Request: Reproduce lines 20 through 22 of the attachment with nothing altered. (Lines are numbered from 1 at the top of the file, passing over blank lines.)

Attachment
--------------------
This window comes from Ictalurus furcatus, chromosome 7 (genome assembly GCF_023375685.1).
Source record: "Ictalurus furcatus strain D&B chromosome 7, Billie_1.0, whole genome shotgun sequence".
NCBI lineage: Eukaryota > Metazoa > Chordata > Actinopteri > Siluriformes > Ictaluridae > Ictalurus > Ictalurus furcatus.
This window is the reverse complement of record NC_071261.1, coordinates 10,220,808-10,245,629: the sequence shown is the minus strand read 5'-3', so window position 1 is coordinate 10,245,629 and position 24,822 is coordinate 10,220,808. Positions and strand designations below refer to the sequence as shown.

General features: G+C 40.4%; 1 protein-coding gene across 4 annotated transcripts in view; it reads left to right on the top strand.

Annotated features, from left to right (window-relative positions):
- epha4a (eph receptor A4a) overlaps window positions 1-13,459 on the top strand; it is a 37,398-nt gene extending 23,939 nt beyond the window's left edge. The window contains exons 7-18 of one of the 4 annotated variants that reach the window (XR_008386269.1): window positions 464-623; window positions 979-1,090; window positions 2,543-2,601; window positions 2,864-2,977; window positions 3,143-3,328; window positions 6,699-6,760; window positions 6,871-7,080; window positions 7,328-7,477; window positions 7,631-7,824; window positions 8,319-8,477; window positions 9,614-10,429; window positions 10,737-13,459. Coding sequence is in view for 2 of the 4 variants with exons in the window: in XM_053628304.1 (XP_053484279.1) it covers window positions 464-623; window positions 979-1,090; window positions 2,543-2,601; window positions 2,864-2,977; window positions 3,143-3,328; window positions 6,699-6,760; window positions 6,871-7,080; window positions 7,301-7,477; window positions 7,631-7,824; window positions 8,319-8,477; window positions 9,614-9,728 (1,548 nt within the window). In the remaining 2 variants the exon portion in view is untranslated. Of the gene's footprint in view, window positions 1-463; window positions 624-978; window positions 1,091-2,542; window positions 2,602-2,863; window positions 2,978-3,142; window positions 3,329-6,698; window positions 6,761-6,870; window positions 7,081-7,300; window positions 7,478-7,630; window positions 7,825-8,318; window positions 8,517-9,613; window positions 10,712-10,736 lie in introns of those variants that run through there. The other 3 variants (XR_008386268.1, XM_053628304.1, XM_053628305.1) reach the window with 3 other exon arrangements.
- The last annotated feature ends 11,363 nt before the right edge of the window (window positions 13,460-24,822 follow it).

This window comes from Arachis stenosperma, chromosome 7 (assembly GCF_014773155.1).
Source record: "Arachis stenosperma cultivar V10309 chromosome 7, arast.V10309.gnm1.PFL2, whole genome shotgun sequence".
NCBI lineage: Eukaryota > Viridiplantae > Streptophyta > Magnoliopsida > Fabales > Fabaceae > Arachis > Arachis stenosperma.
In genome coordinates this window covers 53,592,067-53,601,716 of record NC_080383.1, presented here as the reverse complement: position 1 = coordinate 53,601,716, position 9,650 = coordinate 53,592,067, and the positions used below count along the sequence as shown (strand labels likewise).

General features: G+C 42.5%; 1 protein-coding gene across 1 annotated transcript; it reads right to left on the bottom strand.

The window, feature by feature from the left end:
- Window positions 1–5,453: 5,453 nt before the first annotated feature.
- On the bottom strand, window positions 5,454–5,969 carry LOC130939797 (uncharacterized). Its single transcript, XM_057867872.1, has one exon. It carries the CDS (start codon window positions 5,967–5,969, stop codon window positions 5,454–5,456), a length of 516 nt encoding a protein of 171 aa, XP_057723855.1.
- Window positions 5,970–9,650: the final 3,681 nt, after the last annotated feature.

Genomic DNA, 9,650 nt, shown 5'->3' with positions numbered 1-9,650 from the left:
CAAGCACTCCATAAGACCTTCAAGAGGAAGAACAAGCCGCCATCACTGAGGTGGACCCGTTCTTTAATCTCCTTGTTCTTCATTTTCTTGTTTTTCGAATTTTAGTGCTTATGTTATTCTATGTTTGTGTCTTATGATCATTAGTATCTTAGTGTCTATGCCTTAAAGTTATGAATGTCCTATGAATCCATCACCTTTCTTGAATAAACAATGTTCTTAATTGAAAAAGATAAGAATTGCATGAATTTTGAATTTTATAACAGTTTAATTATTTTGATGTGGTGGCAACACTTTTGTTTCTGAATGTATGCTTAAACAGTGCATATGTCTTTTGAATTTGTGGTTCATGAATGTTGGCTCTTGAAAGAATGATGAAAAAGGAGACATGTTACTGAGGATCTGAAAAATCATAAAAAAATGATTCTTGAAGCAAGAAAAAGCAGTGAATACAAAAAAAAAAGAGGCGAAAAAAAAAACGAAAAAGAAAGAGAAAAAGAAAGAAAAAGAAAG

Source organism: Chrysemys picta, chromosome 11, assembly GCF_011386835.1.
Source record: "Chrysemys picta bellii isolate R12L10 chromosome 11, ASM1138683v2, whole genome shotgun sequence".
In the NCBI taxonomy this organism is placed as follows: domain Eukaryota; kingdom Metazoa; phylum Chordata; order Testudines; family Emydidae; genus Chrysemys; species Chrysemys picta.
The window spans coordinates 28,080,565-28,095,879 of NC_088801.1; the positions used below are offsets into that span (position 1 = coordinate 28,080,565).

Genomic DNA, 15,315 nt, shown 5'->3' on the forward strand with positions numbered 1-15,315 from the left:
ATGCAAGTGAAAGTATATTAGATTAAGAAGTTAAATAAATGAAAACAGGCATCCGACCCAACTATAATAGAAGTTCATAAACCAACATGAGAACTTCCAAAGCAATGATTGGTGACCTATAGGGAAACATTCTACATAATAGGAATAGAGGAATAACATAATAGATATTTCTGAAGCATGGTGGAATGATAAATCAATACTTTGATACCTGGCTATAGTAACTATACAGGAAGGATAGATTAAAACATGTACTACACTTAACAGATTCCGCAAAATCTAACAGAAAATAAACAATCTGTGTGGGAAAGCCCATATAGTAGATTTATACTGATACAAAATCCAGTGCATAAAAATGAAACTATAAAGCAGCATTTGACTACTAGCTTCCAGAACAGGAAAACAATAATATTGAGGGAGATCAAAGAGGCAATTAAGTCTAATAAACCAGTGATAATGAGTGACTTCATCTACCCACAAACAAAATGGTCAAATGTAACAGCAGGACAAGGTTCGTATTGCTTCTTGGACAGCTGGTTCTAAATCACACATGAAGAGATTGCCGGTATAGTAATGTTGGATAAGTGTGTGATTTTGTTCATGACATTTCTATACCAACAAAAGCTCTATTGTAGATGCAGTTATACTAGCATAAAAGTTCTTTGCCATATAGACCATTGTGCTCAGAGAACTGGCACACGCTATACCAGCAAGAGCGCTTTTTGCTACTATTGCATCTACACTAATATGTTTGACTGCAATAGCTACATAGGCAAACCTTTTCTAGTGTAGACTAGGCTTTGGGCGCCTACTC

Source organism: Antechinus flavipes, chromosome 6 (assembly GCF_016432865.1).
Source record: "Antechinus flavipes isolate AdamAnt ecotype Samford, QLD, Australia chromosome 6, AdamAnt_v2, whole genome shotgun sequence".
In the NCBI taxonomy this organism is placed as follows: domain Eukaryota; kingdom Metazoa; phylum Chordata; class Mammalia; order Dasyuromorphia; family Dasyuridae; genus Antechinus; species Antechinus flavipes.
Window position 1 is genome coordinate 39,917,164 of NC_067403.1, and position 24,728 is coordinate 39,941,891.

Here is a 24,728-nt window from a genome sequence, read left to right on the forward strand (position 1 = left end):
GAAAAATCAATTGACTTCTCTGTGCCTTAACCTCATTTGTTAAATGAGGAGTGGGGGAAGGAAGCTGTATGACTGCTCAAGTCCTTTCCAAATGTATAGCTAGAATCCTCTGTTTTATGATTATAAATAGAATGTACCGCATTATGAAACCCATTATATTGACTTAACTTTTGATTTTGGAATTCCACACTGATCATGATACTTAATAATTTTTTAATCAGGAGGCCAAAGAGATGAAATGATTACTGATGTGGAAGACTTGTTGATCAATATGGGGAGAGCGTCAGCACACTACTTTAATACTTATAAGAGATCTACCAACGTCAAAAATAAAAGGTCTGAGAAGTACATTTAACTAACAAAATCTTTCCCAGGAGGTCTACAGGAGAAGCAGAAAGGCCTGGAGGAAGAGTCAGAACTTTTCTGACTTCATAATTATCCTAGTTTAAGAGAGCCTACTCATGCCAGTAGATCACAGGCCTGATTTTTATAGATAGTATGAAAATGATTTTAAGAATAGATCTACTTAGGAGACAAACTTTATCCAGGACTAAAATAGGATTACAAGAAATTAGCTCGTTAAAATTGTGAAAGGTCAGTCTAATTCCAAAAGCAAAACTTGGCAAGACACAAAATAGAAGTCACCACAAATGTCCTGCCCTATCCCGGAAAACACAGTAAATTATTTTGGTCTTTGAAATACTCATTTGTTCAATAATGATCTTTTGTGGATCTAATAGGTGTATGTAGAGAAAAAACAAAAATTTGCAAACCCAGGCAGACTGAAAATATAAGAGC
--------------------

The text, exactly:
Source organism: Chrysemys picta, chromosome 11, assembly GCF_011386835.1.
Source record: "Chrysemys picta bellii isolate R12L10 chromosome 11, ASM1138683v2, whole genome shotgun sequence".
In the NCBI taxonomy this organism is placed as follows: domain Eukaryota; kingdom Metazoa; phylum Chordata; order Testudines; family Emydidae; genus Chrysemys; species Chrysemys picta.